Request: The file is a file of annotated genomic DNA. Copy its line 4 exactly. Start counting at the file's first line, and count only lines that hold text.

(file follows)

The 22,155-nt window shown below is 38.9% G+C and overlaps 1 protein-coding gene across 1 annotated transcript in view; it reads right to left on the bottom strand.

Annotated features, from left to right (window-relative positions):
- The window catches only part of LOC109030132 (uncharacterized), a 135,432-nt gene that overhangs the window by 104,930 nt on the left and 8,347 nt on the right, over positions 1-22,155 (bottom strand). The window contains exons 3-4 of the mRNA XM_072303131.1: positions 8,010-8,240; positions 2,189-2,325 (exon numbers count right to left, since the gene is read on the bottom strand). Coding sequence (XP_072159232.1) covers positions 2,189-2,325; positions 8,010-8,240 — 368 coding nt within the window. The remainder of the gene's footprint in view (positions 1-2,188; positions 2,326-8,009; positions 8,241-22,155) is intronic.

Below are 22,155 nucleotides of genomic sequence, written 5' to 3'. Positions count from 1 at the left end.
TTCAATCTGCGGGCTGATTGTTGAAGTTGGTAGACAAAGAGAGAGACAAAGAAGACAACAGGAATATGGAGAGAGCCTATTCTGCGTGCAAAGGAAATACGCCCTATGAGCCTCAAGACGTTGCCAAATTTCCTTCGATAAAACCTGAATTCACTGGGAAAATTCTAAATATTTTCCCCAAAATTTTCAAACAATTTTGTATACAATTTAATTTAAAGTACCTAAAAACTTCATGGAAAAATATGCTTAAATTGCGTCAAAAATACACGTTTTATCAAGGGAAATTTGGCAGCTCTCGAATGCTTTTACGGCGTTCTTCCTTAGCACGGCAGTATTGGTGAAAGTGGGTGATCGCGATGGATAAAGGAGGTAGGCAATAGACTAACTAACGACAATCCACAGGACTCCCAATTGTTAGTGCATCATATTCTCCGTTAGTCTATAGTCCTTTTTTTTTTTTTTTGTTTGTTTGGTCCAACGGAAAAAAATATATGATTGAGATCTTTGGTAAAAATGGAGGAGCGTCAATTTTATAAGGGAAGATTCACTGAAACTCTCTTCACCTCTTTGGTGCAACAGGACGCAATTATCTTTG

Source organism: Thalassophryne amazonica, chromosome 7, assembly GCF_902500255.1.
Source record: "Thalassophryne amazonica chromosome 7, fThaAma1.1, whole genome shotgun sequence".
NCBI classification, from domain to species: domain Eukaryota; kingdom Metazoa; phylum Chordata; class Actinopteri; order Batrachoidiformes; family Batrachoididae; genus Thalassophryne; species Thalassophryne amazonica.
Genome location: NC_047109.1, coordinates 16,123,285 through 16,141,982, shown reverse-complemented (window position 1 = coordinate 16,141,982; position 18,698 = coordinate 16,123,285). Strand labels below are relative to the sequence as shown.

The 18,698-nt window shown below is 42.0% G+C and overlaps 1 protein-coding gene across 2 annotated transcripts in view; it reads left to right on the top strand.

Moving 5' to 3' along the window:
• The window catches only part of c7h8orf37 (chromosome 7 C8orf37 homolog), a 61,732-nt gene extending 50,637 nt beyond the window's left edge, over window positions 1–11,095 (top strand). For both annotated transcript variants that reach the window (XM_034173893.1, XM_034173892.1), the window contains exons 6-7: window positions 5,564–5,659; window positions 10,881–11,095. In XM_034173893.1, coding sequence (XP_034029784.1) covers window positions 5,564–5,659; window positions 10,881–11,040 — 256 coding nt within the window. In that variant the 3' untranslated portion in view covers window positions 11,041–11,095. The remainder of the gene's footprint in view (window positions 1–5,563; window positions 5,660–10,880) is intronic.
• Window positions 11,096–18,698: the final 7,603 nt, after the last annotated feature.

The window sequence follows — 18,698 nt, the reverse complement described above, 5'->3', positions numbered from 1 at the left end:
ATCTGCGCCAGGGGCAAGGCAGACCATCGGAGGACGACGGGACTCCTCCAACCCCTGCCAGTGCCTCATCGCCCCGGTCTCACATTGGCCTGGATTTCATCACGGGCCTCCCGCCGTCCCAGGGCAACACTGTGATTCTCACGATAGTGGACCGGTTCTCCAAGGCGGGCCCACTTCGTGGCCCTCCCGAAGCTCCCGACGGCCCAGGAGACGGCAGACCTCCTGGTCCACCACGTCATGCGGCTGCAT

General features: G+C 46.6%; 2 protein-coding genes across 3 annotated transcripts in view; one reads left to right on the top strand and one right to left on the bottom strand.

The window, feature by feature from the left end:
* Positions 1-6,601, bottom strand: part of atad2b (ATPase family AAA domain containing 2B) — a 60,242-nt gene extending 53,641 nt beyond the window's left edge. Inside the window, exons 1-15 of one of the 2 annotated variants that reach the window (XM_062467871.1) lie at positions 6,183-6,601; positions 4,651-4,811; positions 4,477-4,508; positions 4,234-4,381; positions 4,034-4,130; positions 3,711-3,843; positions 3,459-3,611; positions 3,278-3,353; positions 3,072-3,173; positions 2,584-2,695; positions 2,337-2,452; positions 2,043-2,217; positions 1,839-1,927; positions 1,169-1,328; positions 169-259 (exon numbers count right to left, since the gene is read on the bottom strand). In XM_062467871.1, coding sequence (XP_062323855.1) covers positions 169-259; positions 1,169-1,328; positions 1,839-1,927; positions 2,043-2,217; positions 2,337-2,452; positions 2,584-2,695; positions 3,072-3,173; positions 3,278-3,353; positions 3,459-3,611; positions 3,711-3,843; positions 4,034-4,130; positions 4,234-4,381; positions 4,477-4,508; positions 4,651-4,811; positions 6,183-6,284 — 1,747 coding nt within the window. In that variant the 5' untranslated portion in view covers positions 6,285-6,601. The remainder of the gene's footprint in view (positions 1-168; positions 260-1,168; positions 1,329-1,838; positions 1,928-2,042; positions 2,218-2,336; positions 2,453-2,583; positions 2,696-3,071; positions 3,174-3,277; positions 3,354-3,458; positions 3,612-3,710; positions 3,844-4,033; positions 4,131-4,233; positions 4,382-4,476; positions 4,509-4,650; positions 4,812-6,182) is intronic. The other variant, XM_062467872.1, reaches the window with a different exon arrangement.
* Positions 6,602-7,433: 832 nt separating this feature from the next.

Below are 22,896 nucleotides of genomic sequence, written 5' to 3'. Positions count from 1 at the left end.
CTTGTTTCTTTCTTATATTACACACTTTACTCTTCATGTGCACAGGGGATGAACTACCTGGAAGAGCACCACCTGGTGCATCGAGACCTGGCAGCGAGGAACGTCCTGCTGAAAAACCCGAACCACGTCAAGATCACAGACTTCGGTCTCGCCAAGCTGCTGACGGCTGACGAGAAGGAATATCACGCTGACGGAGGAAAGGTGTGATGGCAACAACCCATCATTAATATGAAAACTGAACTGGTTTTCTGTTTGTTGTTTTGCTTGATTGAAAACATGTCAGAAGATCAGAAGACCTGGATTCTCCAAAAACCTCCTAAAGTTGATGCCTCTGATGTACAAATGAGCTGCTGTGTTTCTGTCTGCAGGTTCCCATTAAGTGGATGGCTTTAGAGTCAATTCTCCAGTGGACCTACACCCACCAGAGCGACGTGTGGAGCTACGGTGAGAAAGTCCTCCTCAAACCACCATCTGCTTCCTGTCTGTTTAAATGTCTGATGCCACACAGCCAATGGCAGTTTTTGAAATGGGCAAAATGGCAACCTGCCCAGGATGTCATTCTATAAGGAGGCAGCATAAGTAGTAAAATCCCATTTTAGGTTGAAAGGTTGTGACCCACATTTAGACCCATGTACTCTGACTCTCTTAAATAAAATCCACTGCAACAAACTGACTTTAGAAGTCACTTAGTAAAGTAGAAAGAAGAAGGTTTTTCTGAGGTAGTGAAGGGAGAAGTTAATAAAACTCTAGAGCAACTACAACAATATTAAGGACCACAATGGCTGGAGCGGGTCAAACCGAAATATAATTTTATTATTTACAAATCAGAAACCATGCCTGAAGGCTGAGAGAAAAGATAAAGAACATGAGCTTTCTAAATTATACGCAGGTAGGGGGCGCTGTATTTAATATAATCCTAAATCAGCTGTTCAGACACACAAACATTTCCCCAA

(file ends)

Below are 22,155 nucleotides of genomic sequence, written 5' to 3'. Positions count from 1 at the left end.